Duncan Hames, MP for Chippenham - Turf-cutting at new college campus was very satisfying

The Wiltshire Gazette and Herald: Duncan Hames Duncan Hames

Politicians love a good photo opportunity, and given the necessary emphasis on building a stronger economy, hard hats and hi-vis jackets have become de rigueur of late. But the invitation for me to take part in the ceremonial turf-cutting to mark the start of construction at Wiltshire College in Chippenham was too hard-won to turn down.

Seeing work commence on the new state-of-the-art building was especially satisfying after the disappointment we experienced in 2008, when we came so close only to see funding disappear after the previous government overspent on its national college building programme.

I supported the plans back then and, since my election to Parliament in 2010, championed Wiltshire College’s renewed bid to Ministers.

I even enlisted David Cameron’s backing for the project at Prime Minister’s Questions last year. I am delighted that the Coalition Government awarded Wiltshire College the grant it needed to make this redevelopment happen, and I look forward to seeing the site transform over the coming months, to provide better facilities for young people.

I’m particularly pleased that the new campus will allow Wiltshire College to provide more vocational training and apprenticeships, especially in engineering. We have invested heavily in apprenticeships, doubling the number offered each year. Since the general election, more than 1.8 million people have started apprenticeships, including 2,500 here in the Chippenham constituency.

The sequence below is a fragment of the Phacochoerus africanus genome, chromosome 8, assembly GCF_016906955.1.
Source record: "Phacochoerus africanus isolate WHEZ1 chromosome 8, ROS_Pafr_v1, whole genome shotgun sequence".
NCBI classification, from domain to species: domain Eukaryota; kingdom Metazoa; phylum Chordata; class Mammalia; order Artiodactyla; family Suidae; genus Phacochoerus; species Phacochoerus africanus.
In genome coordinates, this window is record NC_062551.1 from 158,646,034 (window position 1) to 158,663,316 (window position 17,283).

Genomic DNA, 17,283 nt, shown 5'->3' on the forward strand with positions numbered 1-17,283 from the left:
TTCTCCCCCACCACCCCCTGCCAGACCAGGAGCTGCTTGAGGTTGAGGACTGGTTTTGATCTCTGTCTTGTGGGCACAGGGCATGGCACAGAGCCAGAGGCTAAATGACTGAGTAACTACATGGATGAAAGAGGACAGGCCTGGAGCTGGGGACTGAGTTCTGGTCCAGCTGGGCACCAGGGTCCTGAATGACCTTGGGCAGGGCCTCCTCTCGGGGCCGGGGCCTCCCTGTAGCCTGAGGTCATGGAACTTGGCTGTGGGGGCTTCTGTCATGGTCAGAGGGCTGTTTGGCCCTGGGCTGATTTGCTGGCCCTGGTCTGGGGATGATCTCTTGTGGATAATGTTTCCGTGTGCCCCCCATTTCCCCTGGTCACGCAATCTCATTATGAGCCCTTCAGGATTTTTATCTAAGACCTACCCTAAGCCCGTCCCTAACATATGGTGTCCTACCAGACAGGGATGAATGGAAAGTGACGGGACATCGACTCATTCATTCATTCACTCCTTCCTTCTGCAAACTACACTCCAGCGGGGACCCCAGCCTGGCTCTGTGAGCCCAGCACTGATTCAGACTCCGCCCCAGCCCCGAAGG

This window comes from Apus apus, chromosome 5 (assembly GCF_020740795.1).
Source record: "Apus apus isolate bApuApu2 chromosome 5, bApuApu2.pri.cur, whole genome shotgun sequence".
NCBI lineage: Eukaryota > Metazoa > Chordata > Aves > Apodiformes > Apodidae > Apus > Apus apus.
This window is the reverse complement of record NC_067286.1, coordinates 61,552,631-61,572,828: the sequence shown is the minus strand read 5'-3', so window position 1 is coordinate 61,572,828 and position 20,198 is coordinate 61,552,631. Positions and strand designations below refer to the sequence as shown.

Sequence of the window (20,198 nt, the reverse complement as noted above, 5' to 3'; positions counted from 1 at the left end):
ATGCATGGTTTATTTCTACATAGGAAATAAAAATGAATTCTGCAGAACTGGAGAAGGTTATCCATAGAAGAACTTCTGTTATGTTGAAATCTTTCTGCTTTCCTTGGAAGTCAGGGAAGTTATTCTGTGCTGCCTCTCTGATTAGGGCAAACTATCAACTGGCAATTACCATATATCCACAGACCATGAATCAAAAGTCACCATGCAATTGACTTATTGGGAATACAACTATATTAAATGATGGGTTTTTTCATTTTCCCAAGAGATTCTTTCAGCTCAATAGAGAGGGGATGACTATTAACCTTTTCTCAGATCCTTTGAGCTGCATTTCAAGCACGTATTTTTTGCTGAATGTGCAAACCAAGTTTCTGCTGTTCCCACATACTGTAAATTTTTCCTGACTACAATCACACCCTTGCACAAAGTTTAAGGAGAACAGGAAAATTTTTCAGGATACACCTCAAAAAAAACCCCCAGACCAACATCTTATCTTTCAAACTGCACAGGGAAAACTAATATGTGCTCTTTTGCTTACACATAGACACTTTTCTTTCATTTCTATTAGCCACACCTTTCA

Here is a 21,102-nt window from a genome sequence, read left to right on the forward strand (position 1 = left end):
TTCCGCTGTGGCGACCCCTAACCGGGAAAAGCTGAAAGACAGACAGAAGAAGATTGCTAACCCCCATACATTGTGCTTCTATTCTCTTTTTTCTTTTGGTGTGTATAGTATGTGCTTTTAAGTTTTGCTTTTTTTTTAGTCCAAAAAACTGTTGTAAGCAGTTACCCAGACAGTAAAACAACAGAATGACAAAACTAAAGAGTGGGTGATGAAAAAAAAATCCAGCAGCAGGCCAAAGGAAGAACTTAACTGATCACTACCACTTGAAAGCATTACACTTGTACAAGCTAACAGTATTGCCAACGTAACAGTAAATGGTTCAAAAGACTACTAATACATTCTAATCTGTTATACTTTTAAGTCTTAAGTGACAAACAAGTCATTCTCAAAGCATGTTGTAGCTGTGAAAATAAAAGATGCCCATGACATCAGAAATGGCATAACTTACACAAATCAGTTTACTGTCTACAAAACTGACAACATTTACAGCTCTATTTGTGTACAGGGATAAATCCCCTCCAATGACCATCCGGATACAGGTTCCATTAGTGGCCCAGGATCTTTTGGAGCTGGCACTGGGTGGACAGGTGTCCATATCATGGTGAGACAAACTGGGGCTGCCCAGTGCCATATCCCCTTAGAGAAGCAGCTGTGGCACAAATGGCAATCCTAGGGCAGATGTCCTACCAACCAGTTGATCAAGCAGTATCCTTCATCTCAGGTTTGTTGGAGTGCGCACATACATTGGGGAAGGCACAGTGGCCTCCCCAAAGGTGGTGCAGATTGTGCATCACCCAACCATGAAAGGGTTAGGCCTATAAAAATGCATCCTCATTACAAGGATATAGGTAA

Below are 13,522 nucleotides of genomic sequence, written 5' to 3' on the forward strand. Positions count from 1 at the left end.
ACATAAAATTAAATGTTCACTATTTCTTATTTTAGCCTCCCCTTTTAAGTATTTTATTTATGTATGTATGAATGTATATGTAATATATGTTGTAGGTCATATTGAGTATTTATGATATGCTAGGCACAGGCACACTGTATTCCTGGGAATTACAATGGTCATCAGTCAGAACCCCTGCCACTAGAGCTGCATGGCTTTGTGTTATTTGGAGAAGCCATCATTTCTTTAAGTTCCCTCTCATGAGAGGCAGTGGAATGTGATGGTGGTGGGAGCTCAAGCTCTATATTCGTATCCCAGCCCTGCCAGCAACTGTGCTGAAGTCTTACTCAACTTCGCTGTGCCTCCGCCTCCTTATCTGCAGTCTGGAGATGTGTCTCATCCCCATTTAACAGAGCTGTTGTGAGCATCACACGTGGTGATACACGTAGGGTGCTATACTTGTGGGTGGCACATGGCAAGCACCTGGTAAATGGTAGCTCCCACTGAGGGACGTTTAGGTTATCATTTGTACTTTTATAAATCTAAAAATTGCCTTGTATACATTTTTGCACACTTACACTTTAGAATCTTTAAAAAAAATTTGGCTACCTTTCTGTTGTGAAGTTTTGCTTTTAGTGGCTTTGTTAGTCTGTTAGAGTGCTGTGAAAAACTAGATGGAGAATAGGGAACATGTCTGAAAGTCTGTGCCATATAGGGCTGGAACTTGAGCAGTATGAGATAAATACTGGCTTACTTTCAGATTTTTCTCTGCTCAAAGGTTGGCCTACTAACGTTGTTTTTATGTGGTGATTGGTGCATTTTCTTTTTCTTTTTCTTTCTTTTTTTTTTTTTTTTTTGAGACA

I have written previously about the campaign I have been pursuing with MPs of all parties for a Hillsborough-style inquiry into the organised abuse of children. On Monday in the Commons, I thanked the Home Secretary after she announced the establishment of an inquiry, a month after I took the campaign for it to Prime Minister’s Questions.

Around Westminster, a few fearful voices are already speaking of a witch-hunt. However, I believe if there genuinely is to be justice, both for the survivors of abuse and for anyone accused who is innocent, we need an orderly inquiry which is thorough and open.

So I asked the Home Secretary whether, where necessary, former public servants will be released from gagging clauses or even the Official Secrets Act when giving evidence.

My next surgery will be at my office in Avonbridge House, Chippenham today, from 2pm–3.30pm.

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